Though different from one another, all these application fields share the need to define access and usage policies at the granularity of XML
  subtrees, from whole documents to single elements and attributes
   
  2. Expressing Access Control Policies in XML
  Our recent research work (some references are given below) has been led by the idea of using XML's own capabilities to specify such policies and to define their enforcement in terms of XML-based computations, taking advantage whenever possible of XML companion technologies such as DOM, SAX and XSL.
  Using XML to express access and usage policies allows for naturally expressing such policies corporation-wide  (associating a policy to an XML schema) and site-wide (associating a policy to a single XML document). In both cases, policies define access and usage permission at the granularity of XML elements and attributes.
  Physically, access control policies are XML documents linked to the data they refer to via external XML links. Like usual metadata, access and usage policies expressed this way are both machine and human-readable; moreover, they can be transferred together with data, and processed via standard enforcement engines. Our prototype enforcement engine, XACP (XML Access Control Processor) was designed with this perspective in mind.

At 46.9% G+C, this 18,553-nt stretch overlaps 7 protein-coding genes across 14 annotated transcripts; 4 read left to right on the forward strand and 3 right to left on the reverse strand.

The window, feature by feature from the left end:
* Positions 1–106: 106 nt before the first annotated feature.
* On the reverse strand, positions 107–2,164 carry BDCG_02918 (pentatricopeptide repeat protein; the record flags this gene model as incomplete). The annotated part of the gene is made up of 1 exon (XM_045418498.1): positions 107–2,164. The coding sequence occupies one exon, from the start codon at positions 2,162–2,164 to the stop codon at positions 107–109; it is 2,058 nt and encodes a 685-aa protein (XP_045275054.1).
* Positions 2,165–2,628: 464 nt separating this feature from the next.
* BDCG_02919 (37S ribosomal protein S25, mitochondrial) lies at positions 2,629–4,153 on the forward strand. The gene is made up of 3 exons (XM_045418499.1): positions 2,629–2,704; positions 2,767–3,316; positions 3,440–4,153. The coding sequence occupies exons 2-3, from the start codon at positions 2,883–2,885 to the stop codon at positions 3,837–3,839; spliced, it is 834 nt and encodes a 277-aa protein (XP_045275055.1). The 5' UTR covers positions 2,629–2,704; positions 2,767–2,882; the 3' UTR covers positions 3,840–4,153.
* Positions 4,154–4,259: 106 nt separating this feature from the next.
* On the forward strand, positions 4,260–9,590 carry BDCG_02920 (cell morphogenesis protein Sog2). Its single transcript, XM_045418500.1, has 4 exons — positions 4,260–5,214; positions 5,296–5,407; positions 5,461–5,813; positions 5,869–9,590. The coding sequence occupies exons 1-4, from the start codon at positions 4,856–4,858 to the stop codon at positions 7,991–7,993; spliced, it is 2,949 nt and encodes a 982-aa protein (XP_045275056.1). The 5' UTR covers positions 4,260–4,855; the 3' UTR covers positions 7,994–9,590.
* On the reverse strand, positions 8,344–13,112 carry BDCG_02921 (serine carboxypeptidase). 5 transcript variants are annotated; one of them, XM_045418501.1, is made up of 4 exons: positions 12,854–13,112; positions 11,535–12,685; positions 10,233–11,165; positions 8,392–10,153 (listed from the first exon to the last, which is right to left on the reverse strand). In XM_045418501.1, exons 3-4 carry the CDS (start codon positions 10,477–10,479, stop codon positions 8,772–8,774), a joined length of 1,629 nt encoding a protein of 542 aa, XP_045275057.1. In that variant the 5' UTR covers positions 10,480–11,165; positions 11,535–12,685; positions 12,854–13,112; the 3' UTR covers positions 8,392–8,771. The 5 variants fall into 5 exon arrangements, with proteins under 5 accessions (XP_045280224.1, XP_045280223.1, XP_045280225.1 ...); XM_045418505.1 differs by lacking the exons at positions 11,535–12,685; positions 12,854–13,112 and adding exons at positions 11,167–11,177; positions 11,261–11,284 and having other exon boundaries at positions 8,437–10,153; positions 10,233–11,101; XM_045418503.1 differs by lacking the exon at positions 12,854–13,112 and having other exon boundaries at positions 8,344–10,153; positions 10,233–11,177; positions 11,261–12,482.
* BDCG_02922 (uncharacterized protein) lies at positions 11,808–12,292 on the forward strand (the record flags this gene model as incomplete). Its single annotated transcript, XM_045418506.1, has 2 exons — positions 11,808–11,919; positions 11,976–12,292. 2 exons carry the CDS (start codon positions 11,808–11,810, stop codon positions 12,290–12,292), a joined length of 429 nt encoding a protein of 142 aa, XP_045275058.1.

3. The Brokerage Problem
  Controlled dissemination of information is at the basis of many current Web applications, where content providers supply information to be
  redistributed by value-added brokers or resellers. Often, this scenario requires the content provider to make sure that specific access control policies are enforced by the reseller/broker. Allowing for a standard way of distributing such policies together with data, XML may pave the way to an interoperable, efficient solution of this problem.
   
  4. Request for Comments
  Several research groups from both academia and industry are now investigating problems related to XML and access control (notably, IBM Tokyo Research labs and Microsoft Research). Here is a statement by Michiharu Kudo of IBM Tokyo Research Labs, posted to the W3C mailing list: